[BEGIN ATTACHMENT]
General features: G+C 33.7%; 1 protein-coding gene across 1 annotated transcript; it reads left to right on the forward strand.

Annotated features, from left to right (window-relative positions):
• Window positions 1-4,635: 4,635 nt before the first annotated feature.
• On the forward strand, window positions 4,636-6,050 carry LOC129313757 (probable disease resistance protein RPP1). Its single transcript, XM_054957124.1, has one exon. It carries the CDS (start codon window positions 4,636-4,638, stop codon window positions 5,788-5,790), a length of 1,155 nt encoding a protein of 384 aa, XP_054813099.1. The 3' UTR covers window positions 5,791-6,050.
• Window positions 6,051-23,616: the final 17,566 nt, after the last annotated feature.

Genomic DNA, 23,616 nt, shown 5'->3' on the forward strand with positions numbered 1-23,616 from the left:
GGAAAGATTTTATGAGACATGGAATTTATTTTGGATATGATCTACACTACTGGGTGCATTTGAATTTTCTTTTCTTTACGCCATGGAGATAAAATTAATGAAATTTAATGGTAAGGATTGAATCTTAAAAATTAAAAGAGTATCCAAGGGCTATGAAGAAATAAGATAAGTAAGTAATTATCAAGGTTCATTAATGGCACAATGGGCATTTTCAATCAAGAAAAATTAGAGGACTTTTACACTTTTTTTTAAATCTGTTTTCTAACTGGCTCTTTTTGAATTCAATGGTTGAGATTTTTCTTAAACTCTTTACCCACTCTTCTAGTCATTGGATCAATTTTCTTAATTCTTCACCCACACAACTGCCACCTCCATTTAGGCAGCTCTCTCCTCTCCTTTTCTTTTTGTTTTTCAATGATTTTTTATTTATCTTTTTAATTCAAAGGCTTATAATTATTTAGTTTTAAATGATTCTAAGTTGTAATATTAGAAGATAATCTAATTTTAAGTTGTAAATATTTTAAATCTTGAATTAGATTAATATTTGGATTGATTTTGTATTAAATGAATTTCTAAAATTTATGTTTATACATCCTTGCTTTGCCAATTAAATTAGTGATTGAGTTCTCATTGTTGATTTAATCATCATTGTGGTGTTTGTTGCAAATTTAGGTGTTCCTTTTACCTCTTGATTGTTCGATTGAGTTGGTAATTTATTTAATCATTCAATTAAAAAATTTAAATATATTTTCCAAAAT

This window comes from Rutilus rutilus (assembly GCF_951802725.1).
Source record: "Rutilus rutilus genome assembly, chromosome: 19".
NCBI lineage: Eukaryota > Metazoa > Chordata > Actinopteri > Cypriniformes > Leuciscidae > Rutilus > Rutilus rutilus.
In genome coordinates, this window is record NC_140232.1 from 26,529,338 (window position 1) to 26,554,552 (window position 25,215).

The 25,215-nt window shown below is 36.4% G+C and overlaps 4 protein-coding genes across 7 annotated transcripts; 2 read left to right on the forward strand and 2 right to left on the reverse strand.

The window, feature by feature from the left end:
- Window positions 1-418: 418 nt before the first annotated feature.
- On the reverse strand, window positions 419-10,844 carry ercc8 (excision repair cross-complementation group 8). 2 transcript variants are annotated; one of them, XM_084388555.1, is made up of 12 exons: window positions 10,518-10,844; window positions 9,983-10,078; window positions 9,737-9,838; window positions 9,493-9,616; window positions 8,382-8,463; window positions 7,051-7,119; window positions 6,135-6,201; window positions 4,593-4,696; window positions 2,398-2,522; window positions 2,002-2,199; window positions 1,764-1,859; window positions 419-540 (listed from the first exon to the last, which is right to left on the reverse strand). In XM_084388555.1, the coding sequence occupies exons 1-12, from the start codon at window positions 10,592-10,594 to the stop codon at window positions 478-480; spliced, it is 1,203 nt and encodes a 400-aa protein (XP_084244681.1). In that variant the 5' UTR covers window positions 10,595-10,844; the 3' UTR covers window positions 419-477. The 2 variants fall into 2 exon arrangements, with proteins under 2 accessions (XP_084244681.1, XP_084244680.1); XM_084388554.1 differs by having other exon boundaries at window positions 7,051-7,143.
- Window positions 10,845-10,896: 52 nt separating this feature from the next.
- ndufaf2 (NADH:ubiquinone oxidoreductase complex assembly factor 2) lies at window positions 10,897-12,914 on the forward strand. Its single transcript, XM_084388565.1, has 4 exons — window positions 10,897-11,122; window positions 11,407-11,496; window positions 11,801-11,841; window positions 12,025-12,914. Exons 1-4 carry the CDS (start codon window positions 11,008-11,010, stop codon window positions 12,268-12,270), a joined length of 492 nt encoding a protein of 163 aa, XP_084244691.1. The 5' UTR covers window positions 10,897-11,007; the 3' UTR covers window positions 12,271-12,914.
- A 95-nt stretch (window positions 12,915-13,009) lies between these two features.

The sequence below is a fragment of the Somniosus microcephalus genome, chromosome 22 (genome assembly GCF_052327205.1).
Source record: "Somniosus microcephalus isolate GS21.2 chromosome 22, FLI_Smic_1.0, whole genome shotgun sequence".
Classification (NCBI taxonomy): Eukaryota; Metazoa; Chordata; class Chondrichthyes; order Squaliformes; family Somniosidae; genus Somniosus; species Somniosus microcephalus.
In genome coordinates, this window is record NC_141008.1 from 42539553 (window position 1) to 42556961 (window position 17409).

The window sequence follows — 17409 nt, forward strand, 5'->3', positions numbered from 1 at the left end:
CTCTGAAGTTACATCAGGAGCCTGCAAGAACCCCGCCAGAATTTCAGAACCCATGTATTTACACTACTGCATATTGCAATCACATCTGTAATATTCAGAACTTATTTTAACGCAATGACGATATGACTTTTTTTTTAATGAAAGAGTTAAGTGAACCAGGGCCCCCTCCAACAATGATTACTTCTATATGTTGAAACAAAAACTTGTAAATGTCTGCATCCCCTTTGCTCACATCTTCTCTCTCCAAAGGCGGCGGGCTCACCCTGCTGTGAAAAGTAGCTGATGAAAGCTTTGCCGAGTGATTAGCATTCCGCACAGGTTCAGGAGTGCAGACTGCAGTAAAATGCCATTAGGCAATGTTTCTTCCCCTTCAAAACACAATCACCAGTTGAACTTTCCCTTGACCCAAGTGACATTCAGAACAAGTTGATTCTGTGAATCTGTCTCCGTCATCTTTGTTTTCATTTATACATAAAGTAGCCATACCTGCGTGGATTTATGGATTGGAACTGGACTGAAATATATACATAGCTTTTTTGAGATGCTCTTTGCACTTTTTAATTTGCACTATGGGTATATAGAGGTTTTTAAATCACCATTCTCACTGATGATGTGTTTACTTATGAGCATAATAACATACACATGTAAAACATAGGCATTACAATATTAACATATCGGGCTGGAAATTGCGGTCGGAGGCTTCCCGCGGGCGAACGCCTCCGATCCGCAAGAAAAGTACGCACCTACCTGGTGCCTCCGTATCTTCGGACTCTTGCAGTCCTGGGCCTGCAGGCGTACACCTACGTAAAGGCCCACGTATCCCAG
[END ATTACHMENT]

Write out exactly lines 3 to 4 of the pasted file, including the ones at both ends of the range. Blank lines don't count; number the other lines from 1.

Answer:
• Window positions 1-4,635: 4,635 nt before the first annotated feature.
• On the forward strand, window positions 4,636-6,050 carry LOC129313757 (probable disease resistance protein RPP1). Its single transcript, XM_054957124.1, has one exon. It carries the CDS (start codon window positions 4,636-4,638, stop codon window positions 5,788-5,790), a length of 1,155 nt encoding a protein of 384 aa, XP_054813099.1. The 3' UTR covers window positions 5,791-6,050.